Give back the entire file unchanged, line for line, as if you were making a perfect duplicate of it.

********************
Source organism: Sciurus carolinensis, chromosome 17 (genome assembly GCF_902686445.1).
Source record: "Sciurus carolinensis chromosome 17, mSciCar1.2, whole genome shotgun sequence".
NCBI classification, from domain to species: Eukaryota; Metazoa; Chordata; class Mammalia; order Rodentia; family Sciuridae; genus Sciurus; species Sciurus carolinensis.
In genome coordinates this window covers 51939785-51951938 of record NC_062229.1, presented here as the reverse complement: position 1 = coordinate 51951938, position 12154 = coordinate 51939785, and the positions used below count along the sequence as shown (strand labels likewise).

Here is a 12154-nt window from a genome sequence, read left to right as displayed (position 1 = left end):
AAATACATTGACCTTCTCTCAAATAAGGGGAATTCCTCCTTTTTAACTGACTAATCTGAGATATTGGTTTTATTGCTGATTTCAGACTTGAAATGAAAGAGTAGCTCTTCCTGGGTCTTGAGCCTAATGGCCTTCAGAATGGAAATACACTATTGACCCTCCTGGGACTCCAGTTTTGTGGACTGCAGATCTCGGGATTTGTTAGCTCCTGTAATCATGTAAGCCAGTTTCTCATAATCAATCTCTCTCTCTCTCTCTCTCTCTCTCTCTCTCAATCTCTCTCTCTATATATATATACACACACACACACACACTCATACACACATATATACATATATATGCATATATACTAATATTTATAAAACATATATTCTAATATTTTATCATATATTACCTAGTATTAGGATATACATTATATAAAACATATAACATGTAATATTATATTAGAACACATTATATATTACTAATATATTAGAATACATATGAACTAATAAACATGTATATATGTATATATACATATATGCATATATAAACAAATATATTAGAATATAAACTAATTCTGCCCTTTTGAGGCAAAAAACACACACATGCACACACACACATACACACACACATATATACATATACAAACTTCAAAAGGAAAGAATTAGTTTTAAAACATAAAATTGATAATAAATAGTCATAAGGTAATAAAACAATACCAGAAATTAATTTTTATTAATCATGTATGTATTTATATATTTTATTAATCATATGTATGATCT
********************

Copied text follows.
Source organism: Sciurus carolinensis, chromosome 17 (genome assembly GCF_902686445.1).
Source record: "Sciurus carolinensis chromosome 17, mSciCar1.2, whole genome shotgun sequence".
NCBI classification, from domain to species: Eukaryota; Metazoa; Chordata; class Mammalia; order Rodentia; family Sciuridae; genus Sciurus; species Sciurus carolinensis.
In genome coordinates this window covers 51939785-51951938 of record NC_062229.1, presented here as the reverse complement: position 1 = coordinate 51951938, position 12154 = coordinate 51939785, and the positions used below count along the sequence as shown (strand labels likewise).

Here is a 12154-nt window from a genome sequence, read left to right as displayed (position 1 = left end):
AAATACATTGACCTTCTCTCAAATAAGGGGAATTCCTCCTTTTTAACTGACTAATCTGAGATATTGGTTTTATTGCTGATTTCAGACTTGAAATGAAAGAGTAGCTCTTCCTGGGTCTTGAGCCTAATGGCCTTCAGAATGGAAATACACTATTGACCCTCCTGGGACTCCAGTTTTGTGGACTGCAGATCTCGGGATTTGTTAGCTCCTGTAATCATGTAAGCCAGTTTCTCATAATCAATCTCTCTCTCTCTCTCTCTCTCTCTCTCTCTCAATCTCTCTCTCTATATATATATACACACACACACACACACTCATACACACATATATACATATATATGCATATATACTAATATTTATAAAACATATATTCTAATATTTTATCATATATTACCTAGTATTAGGATATACATTATATAAAACATATAACATGTAATATTATATTAGAACACATTATATATTACTAATATATTAGAATACATATGAACTAATAAACATGTATATATGTATATATACATATATGCATATATAAACAAATATATTAGAATATAAACTAATTCTGCCCTTTTGAGGCAAAAAACACACACATGCACACACACACATACACACACACATATATACATATACAAACTTCAAAAGGAAAGAATTAGTTTTAAAACATAAAATTGATAATAAATAGTCATAAGGTAATAAAACAATACCAGAAATTAATTTTTATTAATCATGTATGTATTTATATATTTTATTAATCATATGTATGATCT